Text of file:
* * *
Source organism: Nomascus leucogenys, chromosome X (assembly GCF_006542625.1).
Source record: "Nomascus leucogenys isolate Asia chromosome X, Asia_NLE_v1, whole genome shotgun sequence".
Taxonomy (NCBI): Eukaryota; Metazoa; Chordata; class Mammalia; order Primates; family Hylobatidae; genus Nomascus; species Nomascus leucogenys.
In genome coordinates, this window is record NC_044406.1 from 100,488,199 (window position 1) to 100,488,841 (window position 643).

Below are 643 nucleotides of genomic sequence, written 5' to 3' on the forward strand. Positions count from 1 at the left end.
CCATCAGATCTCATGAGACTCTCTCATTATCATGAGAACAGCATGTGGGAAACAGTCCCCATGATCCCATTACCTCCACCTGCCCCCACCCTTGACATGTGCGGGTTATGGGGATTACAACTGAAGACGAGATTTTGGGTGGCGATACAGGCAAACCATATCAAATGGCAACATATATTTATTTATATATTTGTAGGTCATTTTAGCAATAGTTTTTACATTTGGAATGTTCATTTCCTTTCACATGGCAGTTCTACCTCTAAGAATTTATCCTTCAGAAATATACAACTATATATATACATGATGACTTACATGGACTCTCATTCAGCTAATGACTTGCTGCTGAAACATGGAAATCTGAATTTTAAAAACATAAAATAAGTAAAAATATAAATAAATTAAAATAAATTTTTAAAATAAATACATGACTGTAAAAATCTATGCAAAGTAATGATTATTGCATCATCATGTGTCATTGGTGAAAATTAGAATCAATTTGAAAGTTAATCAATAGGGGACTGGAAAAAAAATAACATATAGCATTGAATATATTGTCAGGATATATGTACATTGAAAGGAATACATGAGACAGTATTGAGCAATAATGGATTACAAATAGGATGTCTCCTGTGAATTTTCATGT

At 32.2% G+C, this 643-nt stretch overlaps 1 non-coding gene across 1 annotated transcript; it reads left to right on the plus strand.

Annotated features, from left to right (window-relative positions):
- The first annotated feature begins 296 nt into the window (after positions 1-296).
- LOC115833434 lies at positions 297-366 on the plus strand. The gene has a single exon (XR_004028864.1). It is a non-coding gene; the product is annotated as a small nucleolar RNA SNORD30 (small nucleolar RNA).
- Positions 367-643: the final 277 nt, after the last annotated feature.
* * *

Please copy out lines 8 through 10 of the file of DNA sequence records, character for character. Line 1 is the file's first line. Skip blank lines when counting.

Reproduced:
Annotated features, from left to right (window-relative positions):
- The first annotated feature begins 296 nt into the window (after positions 1-296).
- LOC115833434 lies at positions 297-366 on the plus strand. The gene has a single exon (XR_004028864.1). It is a non-coding gene; the product is annotated as a small nucleolar RNA SNORD30 (small nucleolar RNA).